The interior of Central Asia has been identified as a key route for some of the earliest hominin migrations across Asia in a new study led by Dr. Emma Finestone, Assistant Curator of Human Origins at the Cleveland Museum of Natural History and Research Affiliate of the Max Planck Institute for the Science of Human History.
The study’s findings indicate that the steppe, semi-arid and desert zones of Central Asia were once favorable environments for hominins and their dispersal into Eurasia.
An interdisciplinary team of scholars from institutions that span four continents set out to expand the limited knowledge of early hominin activity in the Central Asian lowlands. The team included Dr. Paul Breeze and Professor Nick Drake from Kings College London, Professor Sebastian Breitenbach from Northumbria University Newcastle, Professor Farhod Maksudov from the Uzbekistan Academy of the Sciences, and Professor Michael Petraglia from Griffith University in Queensland, Australia.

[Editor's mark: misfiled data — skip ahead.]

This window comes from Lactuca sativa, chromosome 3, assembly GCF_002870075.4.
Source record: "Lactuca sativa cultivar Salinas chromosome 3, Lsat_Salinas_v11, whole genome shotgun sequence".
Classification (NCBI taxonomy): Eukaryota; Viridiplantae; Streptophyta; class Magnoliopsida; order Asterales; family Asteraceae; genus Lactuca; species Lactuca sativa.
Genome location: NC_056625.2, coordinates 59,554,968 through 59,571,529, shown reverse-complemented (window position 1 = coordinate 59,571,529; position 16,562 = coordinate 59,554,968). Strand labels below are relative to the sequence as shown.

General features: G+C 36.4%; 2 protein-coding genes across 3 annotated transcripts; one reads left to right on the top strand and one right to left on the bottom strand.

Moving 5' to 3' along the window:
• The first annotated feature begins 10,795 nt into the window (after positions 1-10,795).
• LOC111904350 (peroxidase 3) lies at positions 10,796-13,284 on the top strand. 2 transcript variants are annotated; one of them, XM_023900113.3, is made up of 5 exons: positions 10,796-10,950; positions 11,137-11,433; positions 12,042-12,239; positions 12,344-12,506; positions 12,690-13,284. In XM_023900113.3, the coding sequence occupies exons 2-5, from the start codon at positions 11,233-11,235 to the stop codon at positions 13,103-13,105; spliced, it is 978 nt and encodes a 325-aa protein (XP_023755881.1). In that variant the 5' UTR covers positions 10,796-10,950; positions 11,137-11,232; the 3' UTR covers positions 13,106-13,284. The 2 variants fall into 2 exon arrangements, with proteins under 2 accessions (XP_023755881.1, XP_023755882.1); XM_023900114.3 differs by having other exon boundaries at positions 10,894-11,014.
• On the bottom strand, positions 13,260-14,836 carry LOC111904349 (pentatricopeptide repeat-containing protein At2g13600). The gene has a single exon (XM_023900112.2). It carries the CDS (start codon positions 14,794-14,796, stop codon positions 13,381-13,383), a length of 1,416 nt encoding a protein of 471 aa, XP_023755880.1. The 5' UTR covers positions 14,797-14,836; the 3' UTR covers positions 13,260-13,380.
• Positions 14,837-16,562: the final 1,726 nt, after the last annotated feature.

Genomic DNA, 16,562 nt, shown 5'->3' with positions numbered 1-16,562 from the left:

“Central Asia connects several zones that played important roles in hominin dispersals out of Africa and through Asia” Dr. Finestone said. “Yet we know comparatively little about the early occupation of Central Asia. Most of the archaeological material is not dated and